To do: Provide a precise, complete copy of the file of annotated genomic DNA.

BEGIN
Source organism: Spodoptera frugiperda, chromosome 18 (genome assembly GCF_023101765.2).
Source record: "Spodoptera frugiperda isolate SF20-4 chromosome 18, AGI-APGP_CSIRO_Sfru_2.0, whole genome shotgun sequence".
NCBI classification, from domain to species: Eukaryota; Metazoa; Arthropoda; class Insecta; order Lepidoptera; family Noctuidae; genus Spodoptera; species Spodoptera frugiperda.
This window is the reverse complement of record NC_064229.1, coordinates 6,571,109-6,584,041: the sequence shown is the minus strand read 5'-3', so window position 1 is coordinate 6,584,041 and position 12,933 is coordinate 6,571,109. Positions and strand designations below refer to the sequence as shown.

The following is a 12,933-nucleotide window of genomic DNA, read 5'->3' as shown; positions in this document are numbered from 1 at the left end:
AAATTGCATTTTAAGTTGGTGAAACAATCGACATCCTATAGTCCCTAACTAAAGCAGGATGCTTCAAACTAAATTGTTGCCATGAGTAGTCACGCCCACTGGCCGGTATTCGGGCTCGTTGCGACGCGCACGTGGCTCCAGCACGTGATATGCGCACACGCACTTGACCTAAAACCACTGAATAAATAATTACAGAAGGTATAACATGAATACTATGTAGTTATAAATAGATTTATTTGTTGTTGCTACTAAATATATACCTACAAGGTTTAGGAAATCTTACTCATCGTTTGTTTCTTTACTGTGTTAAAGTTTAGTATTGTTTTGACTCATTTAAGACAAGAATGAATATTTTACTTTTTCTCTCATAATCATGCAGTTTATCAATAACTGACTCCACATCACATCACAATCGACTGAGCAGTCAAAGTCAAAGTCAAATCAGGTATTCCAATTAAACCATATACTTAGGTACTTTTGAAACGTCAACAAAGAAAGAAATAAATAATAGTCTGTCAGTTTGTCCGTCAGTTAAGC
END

Source organism: Spodoptera frugiperda, chromosome 18 (genome assembly GCF_023101765.2).
Source record: "Spodoptera frugiperda isolate SF20-4 chromosome 18, AGI-APGP_CSIRO_Sfru_2.0, whole genome shotgun sequence".
NCBI classification, from domain to species: Eukaryota; Metazoa; Arthropoda; class Insecta; order Lepidoptera; family Noctuidae; genus Spodoptera; species Spodoptera frugiperda.
This window is the reverse complement of record NC_064229.1, coordinates 6,571,109-6,584,041: the sequence shown is the minus strand read 5'-3', so window position 1 is coordinate 6,584,041 and position 12,933 is coordinate 6,571,109. Positions and strand designations below refer to the sequence as shown.

The following is a 12,933-nucleotide window of genomic DNA, read 5'->3' as shown; positions in this document are numbered from 1 at the left end:
AAATTGCATTTTAAGTTGGTGAAACAATCGACATCCTATAGTCCCTAACTAAAGCAGGATGCTTCAAACTAAATTGTTGCCATGAGTAGTCACGCCCACTGGCCGGTATTCGGGCTCGTTGCGACGCGCACGTGGCTCCAGCACGTGATATGCGCACACGCACTTGACCTAAAACCACTGAATAAATAATTACAGAAGGTATAACATGAATACTATGTAGTTATAAATAGATTTATTTGTTGTTGCTACTAAATATATACCTACAAGGTTTAGGAAATCTTACTCATCGTTTGTTTCTTTACTGTGTTAAAGTTTAGTATTGTTTTGACTCATTTAAGACAAGAATGAATATTTTACTTTTTCTCTCATAATCATGCAGTTTATCAATAACTGACTCCACATCACATCACAATCGACTGAGCAGTCAAAGTCAAAGTCAAATCAGGTATTCCAATTAAACCATATACTTAGGTACTTTTGAAACGTCAACAAAGAAAGAAATAAATAATAGTCTGTCAGTTTGTCCGTCAGTTAAGC